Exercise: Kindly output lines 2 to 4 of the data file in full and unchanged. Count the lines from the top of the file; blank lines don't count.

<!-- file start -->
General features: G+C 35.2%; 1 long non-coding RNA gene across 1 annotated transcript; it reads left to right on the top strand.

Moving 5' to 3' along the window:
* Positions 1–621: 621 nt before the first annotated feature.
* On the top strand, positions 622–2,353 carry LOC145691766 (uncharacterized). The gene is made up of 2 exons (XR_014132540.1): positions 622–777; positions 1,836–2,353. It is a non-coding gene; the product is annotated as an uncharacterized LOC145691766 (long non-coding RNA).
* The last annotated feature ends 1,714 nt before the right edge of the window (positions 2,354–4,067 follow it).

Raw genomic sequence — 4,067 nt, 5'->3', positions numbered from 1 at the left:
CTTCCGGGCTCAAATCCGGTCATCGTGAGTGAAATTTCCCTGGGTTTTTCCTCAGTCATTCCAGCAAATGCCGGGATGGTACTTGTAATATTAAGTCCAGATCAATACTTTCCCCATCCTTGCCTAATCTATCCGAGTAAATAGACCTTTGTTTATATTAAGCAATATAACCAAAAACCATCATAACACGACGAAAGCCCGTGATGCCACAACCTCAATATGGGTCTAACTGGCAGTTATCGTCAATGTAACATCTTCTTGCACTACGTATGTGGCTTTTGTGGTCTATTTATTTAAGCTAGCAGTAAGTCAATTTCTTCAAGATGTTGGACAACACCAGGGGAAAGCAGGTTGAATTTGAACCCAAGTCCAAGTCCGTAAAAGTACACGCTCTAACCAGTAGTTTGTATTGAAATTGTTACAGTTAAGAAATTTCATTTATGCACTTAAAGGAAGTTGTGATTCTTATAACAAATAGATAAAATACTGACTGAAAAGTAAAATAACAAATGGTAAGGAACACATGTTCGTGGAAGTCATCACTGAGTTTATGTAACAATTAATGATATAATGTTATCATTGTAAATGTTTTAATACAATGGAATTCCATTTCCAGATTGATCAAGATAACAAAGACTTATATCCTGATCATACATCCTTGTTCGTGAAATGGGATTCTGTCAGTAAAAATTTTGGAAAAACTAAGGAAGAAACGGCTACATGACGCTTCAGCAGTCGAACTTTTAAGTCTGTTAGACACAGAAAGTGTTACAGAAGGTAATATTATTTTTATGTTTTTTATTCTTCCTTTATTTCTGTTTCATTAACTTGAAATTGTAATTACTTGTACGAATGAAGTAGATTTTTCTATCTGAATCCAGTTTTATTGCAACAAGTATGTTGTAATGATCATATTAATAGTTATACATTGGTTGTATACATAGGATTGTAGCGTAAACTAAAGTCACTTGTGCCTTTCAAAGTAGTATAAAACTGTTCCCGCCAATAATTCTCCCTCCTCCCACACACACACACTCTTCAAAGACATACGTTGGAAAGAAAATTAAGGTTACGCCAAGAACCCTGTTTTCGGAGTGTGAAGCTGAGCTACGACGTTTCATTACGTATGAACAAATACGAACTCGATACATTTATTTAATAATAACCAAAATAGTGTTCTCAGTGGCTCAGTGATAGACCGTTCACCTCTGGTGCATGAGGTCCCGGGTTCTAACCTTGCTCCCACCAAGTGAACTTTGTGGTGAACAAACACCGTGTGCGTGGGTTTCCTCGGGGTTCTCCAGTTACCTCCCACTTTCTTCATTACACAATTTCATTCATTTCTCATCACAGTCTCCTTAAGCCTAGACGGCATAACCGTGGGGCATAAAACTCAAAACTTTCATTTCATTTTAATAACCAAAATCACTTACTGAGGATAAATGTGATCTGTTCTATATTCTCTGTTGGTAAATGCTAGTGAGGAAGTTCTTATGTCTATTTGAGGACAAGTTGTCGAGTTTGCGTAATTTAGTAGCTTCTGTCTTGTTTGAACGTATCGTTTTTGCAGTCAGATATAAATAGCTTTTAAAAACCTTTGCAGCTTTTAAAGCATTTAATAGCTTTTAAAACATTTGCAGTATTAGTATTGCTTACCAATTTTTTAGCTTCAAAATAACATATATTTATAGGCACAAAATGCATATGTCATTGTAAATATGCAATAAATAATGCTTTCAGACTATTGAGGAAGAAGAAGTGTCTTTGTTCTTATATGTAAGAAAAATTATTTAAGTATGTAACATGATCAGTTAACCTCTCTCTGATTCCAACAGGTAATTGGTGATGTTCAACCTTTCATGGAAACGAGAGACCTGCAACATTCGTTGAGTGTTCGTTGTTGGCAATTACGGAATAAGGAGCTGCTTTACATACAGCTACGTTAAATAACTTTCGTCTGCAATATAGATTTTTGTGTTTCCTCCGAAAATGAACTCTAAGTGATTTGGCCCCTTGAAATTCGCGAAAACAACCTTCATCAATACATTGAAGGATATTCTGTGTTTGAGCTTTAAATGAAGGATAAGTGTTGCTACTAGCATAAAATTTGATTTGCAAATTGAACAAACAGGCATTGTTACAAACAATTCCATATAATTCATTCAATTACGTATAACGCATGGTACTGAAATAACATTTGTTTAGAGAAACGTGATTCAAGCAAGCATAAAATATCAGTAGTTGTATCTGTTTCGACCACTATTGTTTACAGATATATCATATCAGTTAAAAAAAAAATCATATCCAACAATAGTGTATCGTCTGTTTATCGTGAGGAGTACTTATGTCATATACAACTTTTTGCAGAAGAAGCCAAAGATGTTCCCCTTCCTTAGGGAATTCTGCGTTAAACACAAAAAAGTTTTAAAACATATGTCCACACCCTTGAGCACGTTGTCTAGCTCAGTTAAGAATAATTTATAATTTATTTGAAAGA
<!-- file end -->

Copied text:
Moving 5' to 3' along the window:
* Positions 1–621: 621 nt before the first annotated feature.
* On the top strand, positions 622–2,353 carry LOC145691766 (uncharacterized). The gene is made up of 2 exons (XR_014132540.1): positions 622–777; positions 1,836–2,353. It is a non-coding gene; the product is annotated as an uncharacterized LOC145691766 (long non-coding RNA).